“We’ve got one of them at home,” a man I had never met told me while Ellie and I were waiting for a haircut one sunny afternoon.
That, or a slight variation of that, is something I have heard many times. It is the honest truth when I say I can’t take Ellie anywhere without someone telling me about their “special friend” just “like her” or the “blessing” they have in their lives – all code for person with Down syndrome.
I know the look – the squinty-eyed, sympathetic smile mixed with wonder and all-knowing – and can spot it coming from a mile away. It is interesting to me how few actual people with Down syndrome I see when I am out and about, all while so many people seem to have someone in their lives who is “one of the lucky few.”
It’s like Ellie has the same star power that people who knew celebrities before they were famous so often say was obvious from an early age. Just her presence in the room has some sort of magnetic draw. Whatever it is that gives people a reason to look, she has it.
Maybe it is the fashion choices she makes; her clothes express her seize-the-day outlook that makes her unstoppable. Or maybe it is the cutest little glasses she gets to wear over her almond shaped eyes paired with the way she smiles through her whole body when she bounces across the floor.
Like a bull in a China cabinet, every unsteady, graceless step is punctuated with excitement and curiosity. She bounds her way –similar to a Labrador puppy who hasn’t grown into his paws – towards whatever catches her attention to spread joy and offer assistance, even when it is unsolicited.
Her voice, though her words may be hard to understand, carries a cadence of enthusiasm and is loud enough that it usually precedes her, even when she is whispering.
Hugs are free all day. In her mind, everyone is deserving of one. The cashier at a store, her doctor, the mailman, any child who is shorter than she is, the waitress who brings her chicken and French fries, a stranger holding the door for her to walk through – no one is safe from her form of currency, and she has perfected the sneak-attack.
Before Ellie was born, I just wanted to change her. No matter how ridiculous or irrational, I was willing to do whatever it took to lessen the Down syndrome. (I would be so embarrassed for anyone to read my Google search history from 2018.)
I didn’t think she would ever fit into this world with a disability. But over the past four years, I have learned she was not the problem that needed to change. I needed to change, and anyone who might look at her funny or not let her sit at their table, needs to change. She fits, those who are uncomfortable with different don’t.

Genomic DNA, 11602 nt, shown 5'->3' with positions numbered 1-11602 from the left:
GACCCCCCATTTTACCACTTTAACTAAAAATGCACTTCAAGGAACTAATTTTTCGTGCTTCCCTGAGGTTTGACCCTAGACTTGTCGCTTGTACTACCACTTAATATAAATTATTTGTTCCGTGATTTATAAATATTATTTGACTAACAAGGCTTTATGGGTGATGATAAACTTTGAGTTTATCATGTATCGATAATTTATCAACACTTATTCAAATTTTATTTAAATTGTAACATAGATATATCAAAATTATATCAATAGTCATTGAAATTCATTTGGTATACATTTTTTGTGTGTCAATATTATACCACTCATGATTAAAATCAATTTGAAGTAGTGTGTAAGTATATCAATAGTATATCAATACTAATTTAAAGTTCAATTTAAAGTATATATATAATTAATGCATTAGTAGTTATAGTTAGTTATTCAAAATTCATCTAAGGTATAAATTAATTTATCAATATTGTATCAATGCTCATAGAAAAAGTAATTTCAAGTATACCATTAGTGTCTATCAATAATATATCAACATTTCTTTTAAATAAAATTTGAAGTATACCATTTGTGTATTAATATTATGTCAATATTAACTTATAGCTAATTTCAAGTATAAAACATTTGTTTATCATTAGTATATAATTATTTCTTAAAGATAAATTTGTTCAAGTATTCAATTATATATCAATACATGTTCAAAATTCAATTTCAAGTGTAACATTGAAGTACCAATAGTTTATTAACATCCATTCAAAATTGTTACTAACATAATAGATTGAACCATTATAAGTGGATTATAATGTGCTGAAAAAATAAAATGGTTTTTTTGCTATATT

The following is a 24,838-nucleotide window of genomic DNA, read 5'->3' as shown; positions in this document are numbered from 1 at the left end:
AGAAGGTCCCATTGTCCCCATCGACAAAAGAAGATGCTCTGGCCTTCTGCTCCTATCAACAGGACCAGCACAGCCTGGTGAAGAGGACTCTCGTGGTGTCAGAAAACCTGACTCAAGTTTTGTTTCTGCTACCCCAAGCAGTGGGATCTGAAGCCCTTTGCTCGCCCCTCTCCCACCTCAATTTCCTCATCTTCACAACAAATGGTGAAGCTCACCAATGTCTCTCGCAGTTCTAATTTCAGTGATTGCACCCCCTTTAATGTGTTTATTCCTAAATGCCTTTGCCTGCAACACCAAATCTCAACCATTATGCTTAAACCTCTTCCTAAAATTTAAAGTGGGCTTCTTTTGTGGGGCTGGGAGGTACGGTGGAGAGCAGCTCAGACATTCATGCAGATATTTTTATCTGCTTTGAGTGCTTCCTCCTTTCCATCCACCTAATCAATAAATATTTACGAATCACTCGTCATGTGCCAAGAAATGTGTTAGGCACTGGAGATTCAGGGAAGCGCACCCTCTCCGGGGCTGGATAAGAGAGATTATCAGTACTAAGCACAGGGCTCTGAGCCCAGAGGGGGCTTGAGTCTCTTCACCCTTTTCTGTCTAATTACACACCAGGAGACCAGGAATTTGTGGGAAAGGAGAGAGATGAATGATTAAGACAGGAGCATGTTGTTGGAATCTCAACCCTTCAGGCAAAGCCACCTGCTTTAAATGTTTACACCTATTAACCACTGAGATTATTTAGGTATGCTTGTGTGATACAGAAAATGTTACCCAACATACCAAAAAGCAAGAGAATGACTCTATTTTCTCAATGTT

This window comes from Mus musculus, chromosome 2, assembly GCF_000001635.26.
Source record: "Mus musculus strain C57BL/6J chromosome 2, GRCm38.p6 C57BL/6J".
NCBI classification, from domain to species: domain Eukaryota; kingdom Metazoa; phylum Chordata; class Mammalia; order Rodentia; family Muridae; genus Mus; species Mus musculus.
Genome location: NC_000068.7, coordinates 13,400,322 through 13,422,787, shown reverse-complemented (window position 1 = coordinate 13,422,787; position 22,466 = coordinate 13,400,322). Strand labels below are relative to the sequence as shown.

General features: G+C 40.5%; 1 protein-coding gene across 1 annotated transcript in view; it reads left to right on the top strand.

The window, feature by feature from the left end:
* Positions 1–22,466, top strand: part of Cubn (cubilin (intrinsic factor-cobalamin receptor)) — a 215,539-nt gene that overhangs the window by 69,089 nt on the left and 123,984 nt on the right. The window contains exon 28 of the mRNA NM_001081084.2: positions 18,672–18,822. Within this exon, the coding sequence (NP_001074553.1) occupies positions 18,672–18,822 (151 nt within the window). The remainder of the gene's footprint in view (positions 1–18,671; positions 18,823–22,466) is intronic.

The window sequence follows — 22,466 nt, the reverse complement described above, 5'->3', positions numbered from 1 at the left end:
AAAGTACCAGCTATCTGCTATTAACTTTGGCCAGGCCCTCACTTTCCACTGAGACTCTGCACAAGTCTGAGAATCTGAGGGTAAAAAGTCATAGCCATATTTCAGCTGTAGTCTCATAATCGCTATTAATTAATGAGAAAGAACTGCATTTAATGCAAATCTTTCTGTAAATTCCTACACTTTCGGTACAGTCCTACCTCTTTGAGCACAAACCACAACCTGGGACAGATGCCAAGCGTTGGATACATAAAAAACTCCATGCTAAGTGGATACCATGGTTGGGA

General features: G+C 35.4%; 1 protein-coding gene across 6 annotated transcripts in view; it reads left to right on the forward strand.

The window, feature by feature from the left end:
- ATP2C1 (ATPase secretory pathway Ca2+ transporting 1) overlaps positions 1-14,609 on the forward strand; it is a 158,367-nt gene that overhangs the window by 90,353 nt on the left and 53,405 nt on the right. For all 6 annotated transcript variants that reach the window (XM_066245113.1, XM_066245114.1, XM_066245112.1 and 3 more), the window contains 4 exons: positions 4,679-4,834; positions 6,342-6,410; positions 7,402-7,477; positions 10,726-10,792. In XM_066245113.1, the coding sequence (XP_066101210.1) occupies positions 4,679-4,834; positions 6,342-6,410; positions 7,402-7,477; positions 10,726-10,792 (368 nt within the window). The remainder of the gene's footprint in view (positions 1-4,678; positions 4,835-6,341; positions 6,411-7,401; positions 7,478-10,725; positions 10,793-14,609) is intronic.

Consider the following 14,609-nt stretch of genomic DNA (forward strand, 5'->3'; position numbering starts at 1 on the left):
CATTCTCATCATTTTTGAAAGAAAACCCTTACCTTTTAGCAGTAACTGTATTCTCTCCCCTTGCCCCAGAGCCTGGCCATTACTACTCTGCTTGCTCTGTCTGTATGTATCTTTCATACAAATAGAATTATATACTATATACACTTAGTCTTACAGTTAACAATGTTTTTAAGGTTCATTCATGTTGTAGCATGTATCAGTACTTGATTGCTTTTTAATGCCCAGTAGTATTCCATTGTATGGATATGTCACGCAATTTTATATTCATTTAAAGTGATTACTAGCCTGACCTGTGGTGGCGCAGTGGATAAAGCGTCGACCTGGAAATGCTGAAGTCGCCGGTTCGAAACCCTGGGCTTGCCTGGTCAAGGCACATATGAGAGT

I started writing about Ellie and sharing the impact she has had on our family in order to try to bring others in on the secret. I want everyone in the world to have a “one of them” to think of when they see someone with Down syndrome waiting for a haircut.
I don’t necessarily advocate for anyone to actually say, “We’ve got one of them at home,” but I do like the familiarity and ease that comes from knowing someone who may create some feelings of apprehension. I like knowing that man would be comfortable sitting next to Ellie in a waiting room and including her in a conversation or even just giving her a polite “hi” rather than pretending she is invisible or worse.
I give an honest, raw account of what my life is like with her in it so that others can see that it can be hard and exhausting and frustrating and heartbreaking, but, even still, it is worth it. And she is worthy – of a seat at the table, a job interview, a conversation, understanding and a chance – because of the enormous value she, and any exceptional person, brings to all of us.
I haven’t always felt this way, and I remember even tearfully and shamefully admitting to my husband that I didn’t know if I would ever feel like I was glad to have one of “them” at home. Four years later, her determination has worn me down and I can see it her way.
October is Down Syndrome Awareness month. I hope everyone, at some point this month, gets a chance for one of “them” hugs.
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